Series: Ironskin #1
Received: Recieved from publisher through NetGalleyRelease Date: October 2, 2012
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Jane Eliot wears an iron mask.
It’s the only way to contain the fey curse that scars her cheek. The Great War is five years gone, but its scattered victims remain—the ironskin.
When a carefully worded listing appears for a governess to assist with a "delicate situation"—a child born during the Great War—Jane is certain the child is fey-cursed, and that she can help.
Teaching the unruly Dorie to suppress her curse is hard enough; she certainly didn’t expect to fall for the girl’s father, the enigmatic artist Edward Rochart. But her blossoming crush is stifled by her own scars, and by his parade of women. Ugly women, who enter his closed studio...and come out as beautiful as the fey.
Jane knows Rochart cannot love her, just as she knows that she must wear iron for the rest of her life. But what if neither of these things is true? Step by step Jane unlocks the secrets of her new life—and discovers just how far she will go to become whole again.
A book that is a retelling of JANE EYRE, bring it on, I absolutely adored JANE EYRE when I first read back in my first year of university and it's what spun me into wanting to read more of the classics. I really enjoyed the little twist of the fey magic added in to this story, it brought about a completely new telling of such a classic love story.
What really stood out in this story is that how it focuses around Jane learning about herself, she has her own issues to deal with and I loved watching her grow throughout the story. A lot of this story was about the growing relationship between Jane and Dorie as well, their story was the center of everything and it was adorable to watch them grow together and learn from one another. Though there is a romance to the story it doesn't take over, the story was touching, and I loved what Jane learns about herself and how she deals with her life.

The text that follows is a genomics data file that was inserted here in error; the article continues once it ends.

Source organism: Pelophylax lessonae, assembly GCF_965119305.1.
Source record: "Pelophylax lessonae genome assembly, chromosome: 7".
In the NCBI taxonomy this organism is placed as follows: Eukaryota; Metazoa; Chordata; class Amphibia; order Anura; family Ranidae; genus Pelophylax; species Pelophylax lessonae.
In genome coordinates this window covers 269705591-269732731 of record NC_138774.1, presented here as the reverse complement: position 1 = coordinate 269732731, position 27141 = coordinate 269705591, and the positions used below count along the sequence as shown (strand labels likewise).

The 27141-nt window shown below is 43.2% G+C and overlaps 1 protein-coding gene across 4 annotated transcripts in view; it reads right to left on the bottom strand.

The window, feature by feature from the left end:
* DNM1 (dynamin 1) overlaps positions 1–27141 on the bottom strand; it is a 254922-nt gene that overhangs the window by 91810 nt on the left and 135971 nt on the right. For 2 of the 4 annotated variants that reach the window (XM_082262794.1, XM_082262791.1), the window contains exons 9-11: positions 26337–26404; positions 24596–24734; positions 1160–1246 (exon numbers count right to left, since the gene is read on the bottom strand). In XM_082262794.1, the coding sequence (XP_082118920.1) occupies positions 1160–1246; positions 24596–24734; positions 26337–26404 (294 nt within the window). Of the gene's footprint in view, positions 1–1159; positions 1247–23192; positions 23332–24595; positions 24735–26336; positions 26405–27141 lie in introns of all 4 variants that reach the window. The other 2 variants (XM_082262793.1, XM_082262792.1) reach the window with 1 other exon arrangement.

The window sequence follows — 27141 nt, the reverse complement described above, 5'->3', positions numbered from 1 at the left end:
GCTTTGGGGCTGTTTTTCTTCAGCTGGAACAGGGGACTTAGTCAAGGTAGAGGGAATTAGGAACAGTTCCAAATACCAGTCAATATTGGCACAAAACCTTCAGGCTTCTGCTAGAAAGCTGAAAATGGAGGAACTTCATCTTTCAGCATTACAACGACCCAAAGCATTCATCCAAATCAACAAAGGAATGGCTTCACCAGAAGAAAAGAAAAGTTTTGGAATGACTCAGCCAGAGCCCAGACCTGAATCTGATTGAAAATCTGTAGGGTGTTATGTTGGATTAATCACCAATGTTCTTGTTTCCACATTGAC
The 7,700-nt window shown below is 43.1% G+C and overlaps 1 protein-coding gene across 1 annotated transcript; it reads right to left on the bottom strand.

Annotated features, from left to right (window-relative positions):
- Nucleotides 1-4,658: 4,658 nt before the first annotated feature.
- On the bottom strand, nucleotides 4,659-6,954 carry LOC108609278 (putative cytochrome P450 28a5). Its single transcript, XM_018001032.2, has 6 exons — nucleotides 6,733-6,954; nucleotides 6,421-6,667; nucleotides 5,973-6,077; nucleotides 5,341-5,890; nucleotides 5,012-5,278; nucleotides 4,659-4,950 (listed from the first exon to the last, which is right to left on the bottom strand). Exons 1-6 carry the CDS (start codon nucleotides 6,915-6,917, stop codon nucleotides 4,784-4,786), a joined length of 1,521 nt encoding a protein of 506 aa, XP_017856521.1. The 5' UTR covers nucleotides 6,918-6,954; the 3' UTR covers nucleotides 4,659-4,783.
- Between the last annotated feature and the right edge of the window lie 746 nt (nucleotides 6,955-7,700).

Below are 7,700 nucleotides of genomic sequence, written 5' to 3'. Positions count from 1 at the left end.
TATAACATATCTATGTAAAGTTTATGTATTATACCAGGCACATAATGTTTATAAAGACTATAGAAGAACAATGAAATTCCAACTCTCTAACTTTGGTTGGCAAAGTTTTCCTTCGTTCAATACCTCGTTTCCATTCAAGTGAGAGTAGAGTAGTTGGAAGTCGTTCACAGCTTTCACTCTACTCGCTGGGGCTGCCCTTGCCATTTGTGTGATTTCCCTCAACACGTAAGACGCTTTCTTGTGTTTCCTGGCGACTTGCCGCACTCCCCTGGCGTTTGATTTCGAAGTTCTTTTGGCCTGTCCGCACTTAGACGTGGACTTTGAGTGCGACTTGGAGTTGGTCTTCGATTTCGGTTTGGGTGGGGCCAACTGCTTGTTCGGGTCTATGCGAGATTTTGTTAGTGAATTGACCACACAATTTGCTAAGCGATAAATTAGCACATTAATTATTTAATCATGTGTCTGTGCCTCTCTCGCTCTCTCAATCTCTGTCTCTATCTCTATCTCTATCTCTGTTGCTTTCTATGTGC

The writing in IRONSKIN is very similar to that of the classics, really bringing the story to life. Connolly describes the setting in such a way that you can put everything in it's place, and follow the characters around. It's not often I can map out a story in my head and I really enjoy being able to see and do what the characters do. What really interested me is that most of the book takes place in one setting, though Jane does travel a little bit, the main events happen at the Rochart house, and it was interesting to find out why.
This book takes some time to get into some interesting ideas, but I liked that because Connolly takes her time, letting the readers get to know the characters and understand the history. But as the story went on Connolly added in some interesting twists that I didn't see coming, Mr. Rochart's secret really surprised me, and it actually disturbed me a tiny bit. Connolly did a great job bringing this story to life, and I loved how classic it felt to me.
If you are a fan of JANE EYRE, I think this is a great read, and could even be a great introduction for younger readers into the classic genre.